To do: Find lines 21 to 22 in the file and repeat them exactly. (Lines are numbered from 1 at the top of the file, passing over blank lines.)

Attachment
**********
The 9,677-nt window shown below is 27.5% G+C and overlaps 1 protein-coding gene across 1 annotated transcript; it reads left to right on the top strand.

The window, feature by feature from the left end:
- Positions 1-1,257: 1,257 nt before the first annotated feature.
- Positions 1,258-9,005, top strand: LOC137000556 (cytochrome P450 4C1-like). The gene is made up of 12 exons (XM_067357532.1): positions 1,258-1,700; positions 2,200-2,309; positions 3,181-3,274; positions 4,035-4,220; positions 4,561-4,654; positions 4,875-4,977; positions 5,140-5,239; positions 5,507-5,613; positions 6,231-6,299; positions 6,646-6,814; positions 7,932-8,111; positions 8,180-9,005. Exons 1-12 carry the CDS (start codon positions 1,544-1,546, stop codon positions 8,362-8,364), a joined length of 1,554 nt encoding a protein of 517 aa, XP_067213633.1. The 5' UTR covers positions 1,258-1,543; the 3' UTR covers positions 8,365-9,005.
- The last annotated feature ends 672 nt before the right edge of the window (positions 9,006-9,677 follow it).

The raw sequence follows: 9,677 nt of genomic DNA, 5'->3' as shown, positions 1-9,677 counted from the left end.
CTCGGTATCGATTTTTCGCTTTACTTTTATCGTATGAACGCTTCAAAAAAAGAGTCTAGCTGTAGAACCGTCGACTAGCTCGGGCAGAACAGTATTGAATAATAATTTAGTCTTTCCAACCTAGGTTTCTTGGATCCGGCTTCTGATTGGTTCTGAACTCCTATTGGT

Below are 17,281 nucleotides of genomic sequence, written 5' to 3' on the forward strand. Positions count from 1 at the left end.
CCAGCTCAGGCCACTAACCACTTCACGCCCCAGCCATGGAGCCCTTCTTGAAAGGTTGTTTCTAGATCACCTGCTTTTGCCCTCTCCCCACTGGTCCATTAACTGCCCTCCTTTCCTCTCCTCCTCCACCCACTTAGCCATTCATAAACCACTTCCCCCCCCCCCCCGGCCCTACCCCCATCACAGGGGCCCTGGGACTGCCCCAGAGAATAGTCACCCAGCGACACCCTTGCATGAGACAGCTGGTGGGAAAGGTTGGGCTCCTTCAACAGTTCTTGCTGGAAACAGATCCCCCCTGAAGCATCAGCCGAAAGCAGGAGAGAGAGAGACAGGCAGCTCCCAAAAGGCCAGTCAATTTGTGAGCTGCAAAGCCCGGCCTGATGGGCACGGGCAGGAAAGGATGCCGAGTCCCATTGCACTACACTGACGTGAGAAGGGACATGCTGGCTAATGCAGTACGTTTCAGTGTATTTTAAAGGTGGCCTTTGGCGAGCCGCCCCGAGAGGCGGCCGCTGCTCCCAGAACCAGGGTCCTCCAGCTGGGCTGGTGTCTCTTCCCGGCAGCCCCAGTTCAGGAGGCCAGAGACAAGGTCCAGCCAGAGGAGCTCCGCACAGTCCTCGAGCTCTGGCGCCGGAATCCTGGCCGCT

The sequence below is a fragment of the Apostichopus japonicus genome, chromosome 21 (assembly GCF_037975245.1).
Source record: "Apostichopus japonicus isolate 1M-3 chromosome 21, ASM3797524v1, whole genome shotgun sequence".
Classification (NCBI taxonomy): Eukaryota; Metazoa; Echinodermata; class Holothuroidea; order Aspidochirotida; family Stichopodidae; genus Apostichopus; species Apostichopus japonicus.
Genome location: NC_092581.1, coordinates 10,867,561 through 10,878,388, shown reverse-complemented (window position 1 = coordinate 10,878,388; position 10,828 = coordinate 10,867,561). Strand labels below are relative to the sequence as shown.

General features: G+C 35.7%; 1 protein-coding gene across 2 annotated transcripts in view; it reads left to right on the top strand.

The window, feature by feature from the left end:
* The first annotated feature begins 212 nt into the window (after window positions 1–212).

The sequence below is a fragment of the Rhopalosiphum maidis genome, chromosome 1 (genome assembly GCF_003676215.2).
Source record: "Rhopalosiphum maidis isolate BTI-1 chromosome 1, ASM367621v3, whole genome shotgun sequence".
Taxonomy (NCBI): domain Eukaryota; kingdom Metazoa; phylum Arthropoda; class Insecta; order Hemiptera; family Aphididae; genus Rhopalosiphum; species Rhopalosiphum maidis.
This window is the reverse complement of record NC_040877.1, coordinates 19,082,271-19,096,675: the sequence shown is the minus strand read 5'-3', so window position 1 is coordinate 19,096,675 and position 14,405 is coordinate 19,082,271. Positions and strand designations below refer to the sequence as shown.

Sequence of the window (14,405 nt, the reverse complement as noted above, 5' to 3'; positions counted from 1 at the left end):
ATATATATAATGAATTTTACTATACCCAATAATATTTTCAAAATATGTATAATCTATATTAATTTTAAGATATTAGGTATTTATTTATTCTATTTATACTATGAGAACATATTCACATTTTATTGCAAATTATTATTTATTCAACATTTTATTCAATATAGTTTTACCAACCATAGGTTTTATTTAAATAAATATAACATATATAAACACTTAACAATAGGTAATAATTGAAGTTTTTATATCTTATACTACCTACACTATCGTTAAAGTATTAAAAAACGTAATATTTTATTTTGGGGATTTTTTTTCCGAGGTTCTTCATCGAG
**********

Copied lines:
Sequence of the window (14,405 nt, the reverse complement as noted above, 5' to 3'; positions counted from 1 at the left end):
ATATATATAATGAATTTTACTATACCCAATAATATTTTCAAAATATGTATAATCTATATTAATTTTAAGATATTAGGTATTTATTTATTCTATTTATACTATGAGAACATATTCACATTTTATTGCAAATTATTATTTATTCAACATTTTATTCAATATAGTTTTACCAACCATAGGTTTTATTTAAATAAATATAACATATATAAACACTTAACAATAGGTAATAATTGAAGTTTTTATATCTTATACTACCTACACTATCGTTAAAGTATTAAAAAACGTAATATTTTATTTTGGGGATTTTTTTTCCGAGGTTCTTCATCGAG